21 November 2014 #Employment
When it becomes apparent during maternity leave that the employee’s role is redundant, at what point does the obligation to offer suitable alternative employment arise under regulation 10 of the Maternity and Parental Leave Regulations 1999? Could it be when the restructuring is complete, which could be when the employee is returning from maternity leave or even after her return, which could then render regulation 10 of no effect?
The answer, confirmed by the EAT in Sefton Borough Council v Wainwright UKEAT/0168/1, is no, the obligation arises when the employer first becomes aware that the employee’s role is redundant or potentially redundant. The EAT found that if the duty was not engaged until after a redundancy or restructuring process was complete, this would undermine the purpose of the legislation. However, the EAT went on to find that whilst a failure to offer a suitable alternative vacancy will render the dismissal of the woman automatically unfair, it does not necessarily mean that direct sex discrimination has also taken place.
Regulation 10 does not define "vacancy" and does not expressly oblige an employer to offer every suitable vacancy. In this case, if the Council had offered Mrs Wainwright another suitable vacancy apart from the position in question, it might well have complied with its regulation 10 duty.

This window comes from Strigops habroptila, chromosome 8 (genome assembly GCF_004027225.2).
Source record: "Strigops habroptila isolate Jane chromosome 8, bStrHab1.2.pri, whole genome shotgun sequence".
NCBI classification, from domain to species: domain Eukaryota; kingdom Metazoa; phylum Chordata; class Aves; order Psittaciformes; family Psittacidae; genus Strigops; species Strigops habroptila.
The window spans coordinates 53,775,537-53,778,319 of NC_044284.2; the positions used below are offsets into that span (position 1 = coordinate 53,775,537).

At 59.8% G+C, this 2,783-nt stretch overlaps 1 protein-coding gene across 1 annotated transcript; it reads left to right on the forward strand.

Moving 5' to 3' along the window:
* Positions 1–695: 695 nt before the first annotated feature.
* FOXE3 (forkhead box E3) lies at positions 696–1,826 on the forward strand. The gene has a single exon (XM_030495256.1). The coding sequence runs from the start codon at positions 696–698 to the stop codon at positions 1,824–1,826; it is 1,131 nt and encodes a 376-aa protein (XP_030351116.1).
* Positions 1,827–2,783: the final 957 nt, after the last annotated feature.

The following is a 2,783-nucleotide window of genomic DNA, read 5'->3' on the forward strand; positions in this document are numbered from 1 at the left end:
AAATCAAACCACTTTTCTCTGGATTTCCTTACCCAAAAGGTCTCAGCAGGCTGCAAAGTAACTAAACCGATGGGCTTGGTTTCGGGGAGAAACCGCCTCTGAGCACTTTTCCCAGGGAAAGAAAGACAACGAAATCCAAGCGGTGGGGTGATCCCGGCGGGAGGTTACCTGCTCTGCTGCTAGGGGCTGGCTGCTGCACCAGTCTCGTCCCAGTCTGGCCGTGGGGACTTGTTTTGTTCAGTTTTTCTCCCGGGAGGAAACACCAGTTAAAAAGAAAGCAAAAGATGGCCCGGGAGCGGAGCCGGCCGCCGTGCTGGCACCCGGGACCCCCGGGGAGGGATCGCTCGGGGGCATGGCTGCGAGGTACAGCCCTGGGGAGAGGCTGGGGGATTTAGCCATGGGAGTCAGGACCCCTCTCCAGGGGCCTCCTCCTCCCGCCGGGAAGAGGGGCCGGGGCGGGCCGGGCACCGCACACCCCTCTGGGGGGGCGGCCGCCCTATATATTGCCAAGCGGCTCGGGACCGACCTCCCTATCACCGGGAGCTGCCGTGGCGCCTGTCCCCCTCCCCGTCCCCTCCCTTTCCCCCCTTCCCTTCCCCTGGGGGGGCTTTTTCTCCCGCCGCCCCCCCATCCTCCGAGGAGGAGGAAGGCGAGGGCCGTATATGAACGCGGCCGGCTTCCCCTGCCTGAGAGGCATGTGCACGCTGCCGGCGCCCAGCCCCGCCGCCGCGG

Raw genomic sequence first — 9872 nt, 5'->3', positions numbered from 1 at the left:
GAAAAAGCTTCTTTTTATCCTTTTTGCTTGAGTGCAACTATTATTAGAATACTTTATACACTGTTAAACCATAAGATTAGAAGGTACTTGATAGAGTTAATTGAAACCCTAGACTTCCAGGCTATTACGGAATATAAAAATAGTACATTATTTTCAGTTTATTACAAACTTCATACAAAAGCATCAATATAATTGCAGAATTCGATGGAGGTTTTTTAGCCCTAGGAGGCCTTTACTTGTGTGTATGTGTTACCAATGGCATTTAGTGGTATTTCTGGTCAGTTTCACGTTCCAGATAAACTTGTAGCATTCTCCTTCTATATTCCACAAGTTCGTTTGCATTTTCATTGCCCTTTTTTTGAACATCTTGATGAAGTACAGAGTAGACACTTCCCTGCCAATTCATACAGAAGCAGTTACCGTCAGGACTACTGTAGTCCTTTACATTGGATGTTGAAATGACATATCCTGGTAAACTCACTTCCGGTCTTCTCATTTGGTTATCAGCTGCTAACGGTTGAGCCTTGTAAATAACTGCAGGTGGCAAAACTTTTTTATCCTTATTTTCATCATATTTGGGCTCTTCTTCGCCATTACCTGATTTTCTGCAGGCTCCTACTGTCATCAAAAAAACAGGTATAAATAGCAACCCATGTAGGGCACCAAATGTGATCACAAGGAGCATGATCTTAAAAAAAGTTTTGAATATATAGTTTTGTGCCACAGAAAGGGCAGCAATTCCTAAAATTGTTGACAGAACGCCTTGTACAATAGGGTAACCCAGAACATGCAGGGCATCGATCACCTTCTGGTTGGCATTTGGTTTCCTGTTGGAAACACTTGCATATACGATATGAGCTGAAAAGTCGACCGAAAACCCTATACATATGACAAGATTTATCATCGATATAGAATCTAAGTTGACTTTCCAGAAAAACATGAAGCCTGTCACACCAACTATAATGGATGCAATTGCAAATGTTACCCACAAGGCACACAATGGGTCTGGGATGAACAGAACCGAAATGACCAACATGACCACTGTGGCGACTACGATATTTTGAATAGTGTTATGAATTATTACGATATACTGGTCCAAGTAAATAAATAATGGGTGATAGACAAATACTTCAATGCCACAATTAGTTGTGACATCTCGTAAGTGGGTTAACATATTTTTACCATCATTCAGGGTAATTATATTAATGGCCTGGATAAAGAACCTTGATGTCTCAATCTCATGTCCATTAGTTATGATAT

In any event, the EAT confirmed that regulation 10 is framed as an absolute right, which means that a woman
has the right to be offered a suitable vacancy even if she is not the best candidate for the job. Mrs Wainwright should not have been required to engage in any form of selection process.
The employment tribunal was entitled to conclude there was a redundancy when the Council decided that the two positions would be deleted from its structure and replaced by one.
The decision suggests that employers should note the exact point in time when a redundancy situation arises and offer any suitable vacancies from that point onwards. Accordingly, employers should regard the duty as arising when it first notifies the employee that she may be at risk.